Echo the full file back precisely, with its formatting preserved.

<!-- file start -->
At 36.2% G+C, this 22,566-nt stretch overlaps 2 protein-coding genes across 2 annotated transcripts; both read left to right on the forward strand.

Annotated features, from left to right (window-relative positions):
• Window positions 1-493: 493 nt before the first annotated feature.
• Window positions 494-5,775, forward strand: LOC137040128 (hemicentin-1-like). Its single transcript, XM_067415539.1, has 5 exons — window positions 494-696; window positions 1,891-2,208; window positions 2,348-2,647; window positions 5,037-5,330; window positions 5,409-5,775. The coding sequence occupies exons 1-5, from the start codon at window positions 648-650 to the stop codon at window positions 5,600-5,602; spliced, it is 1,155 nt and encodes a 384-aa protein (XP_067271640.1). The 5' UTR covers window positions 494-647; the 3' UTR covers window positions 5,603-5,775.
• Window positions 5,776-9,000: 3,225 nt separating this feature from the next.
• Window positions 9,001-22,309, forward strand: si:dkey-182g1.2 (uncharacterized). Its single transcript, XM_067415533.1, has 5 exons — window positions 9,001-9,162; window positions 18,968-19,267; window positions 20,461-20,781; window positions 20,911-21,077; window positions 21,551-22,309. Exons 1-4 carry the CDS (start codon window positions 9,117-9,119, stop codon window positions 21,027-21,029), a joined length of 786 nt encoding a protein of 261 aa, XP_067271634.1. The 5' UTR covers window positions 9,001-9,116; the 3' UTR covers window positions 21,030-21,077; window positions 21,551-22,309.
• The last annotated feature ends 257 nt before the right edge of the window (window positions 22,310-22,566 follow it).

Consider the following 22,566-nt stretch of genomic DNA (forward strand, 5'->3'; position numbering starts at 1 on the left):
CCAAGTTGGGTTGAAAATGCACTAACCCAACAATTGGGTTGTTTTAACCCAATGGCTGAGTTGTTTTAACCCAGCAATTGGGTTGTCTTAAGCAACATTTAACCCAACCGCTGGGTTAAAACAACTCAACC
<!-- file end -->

At 36.2% G+C, this 22,566-nt stretch overlaps 2 protein-coding genes across 2 annotated transcripts; both read left to right on the forward strand.

Annotated features, from left to right (window-relative positions):
• Window positions 1-493: 493 nt before the first annotated feature.
• Window positions 494-5,775, forward strand: LOC137040128 (hemicentin-1-like). Its single transcript, XM_067415539.1, has 5 exons — window positions 494-696; window positions 1,891-2,208; window positions 2,348-2,647; window positions 5,037-5,330; window positions 5,409-5,775. The coding sequence occupies exons 1-5, from the start codon at window positions 648-650 to the stop codon at window positions 5,600-5,602; spliced, it is 1,155 nt and encodes a 384-aa protein (XP_067271640.1). The 5' UTR covers window positions 494-647; the 3' UTR covers window positions 5,603-5,775.
• Window positions 5,776-9,000: 3,225 nt separating this feature from the next.
• Window positions 9,001-22,309, forward strand: si:dkey-182g1.2 (uncharacterized). Its single transcript, XM_067415533.1, has 5 exons — window positions 9,001-9,162; window positions 18,968-19,267; window positions 20,461-20,781; window positions 20,911-21,077; window positions 21,551-22,309. Exons 1-4 carry the CDS (start codon window positions 9,117-9,119, stop codon window positions 21,027-21,029), a joined length of 786 nt encoding a protein of 261 aa, XP_067271634.1. The 5' UTR covers window positions 9,001-9,116; the 3' UTR covers window positions 21,030-21,077; window positions 21,551-22,309.
• The last annotated feature ends 257 nt before the right edge of the window (window positions 22,310-22,566 follow it).

Consider the following 22,566-nt stretch of genomic DNA (forward strand, 5'->3'; position numbering starts at 1 on the left):
CCAAGTTGGGTTGAAAATGCACTAACCCAACAATTGGGTTGTTTTAACCCAATGGCTGAGTTGTTTTAACCCAGCAATTGGGTTGTCTTAAGCAACATTTAACCCAACCGCTGGGTTAAAACAACTCAACC